scorn pass across the statuesque composure of the dark face.

“For ever will the East and the West be as poles apart,” cogitated the
soldier, even as M. Châtelard had done; “upon no point do they in their
heart more despise us than in our subserviency to our women. I am not
sure,” he pursued to himself, cynically, as the splendid presence of
Saif-u-din settled itself with dignity upon the seat beside him; “I am
not sure but that the orientals knew what they were about when they made
their laws concerning the false and mischievous sex.”

Loud and deep rang the great guns of the salute: their Excellencies had
started. Rosamond Gerardine was bound for England. In a waggon, at the
tail of all the other equipages, sat Jani, withered and sad-faced, wrapt
in her thoughts as closely as in her dusky chuddah. She would not talk
with the bearers or even lament her coming exile. She held on tightly
with one thin brown hand to a much-battered military tin case, which she
herself had laid on the seat beside her. No one else would she permit to
touch it. The other servants mocked her about it, vowing it was full of
her hoardings and that they would rob her of it. At that she would
menace them fiercely with her monkey paw. Strange, sad, inscrutable
little Parca keeping guard on the fate of lives!

Bombay, a very dream-city, was fading—ever more dreamlike, enwrapped in
pale-tinted sunset mists—into the distance.

The salt breeze was in their faces; in their ears was the rushing of the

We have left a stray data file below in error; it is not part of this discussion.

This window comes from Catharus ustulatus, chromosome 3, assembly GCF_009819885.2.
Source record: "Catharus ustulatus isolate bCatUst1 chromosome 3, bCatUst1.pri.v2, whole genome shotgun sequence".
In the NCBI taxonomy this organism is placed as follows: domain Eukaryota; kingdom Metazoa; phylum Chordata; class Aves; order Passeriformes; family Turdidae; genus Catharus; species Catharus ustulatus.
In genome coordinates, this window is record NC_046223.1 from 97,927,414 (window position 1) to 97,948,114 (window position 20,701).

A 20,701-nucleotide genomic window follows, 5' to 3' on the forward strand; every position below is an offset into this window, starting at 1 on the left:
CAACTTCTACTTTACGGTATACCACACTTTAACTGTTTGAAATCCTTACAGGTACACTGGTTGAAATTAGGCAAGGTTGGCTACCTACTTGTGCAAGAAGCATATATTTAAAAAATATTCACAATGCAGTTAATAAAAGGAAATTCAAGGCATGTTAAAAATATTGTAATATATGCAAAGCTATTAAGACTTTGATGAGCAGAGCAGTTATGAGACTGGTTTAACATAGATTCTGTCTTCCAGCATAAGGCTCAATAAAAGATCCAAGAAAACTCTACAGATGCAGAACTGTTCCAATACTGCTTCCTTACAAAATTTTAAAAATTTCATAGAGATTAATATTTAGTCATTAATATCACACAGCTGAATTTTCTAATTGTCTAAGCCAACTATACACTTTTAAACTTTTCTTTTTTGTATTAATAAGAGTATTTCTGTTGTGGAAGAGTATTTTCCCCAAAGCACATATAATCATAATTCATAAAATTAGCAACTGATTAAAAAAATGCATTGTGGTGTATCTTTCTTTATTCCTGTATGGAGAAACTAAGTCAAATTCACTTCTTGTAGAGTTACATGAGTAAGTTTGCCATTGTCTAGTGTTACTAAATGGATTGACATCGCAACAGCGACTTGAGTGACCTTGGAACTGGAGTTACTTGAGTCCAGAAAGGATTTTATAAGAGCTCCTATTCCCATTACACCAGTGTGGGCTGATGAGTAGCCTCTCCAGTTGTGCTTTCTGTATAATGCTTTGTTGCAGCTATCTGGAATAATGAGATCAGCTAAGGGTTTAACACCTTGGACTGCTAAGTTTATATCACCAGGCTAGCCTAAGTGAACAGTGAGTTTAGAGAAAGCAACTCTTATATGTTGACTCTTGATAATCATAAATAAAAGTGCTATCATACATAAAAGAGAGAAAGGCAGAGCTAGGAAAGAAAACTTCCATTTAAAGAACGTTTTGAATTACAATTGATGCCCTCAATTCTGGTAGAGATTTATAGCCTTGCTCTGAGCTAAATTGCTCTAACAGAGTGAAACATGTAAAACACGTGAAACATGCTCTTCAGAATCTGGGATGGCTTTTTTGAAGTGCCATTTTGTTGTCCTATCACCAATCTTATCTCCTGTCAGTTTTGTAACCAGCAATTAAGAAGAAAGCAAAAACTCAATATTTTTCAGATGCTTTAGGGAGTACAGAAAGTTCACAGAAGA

waters from the sides of the ship as she cut her way through. Already
the something of England that the sea must always bring her children,
the surroundings of an English ship especially, was about them! They
seemed to have come from the land of languor and secret doings into open
life, into simple action, into a busy, wholesome stir.

Beneath them pulsed the great heart of the ship, white foam pointing her
way as she forged ahead. Behind her stretched the furrow of her course,
two long lines, ever wider divergent till they lost themselves to the
eye. And now, by some fantastic mirage effect, the great oriental port,
with its glimmering minarets and cupolas, showed as if caught up into
the sky itself. Let but this iron heart labour on a little while
longer, let but this eager prow cut its way a little deeper towards the
sunset, and the East would have vanished altogether…. The travellers
would not even see the first glimmer of her evening lights hung a jewel
necklace on the horizon, so swiftly had the sea laid hold of them.

Homeward bound! The step from pier to steamer had already severed the
link of their strange affinity with the East. Its mystery had fallen
from them. Already this was England. Rosamond Gerardine and Aspasia,
side by side, watched the shores retreat, fade, sink, and vanish.

“Good-bye, India!” said Aspasia, her head sentimentally inclined,
dropping at last the little handkerchief with which she had been
frantically signalling long after there was any possibility of the
vessel being descried from the land otherwise than as a black spot;
“Good-bye, India, and hey for home!”

Lady Gerardine fixed the fading vision with wide, abstracted eyes.

“God grant,” she said, under her breath, more to herself than to the
girl beside her, “that I may never see those shores again!”

“Amen!” said Aspasia, cheerfully.

Rosamond laid her hand upon Aspasia’s wrist as they leaned against the
railings and pressed it with a grasp that almost hurt.

“An accursed land!” she went on, this time in a low, intense voice. It
was as if she flung anathema to the retreating shores. “Cruel, cruel,
treacherous! Oh, God, what has it not already cost us English! Is there
a home among us that has not paid its blood tribute to that relentless
monster? Listen, child. I was as young as you when I last beheld its
shores—thus—from the sea. It was in the dawn (it is fit it should now
be dusk), and we stood together as I stand beside you to-day. And I saw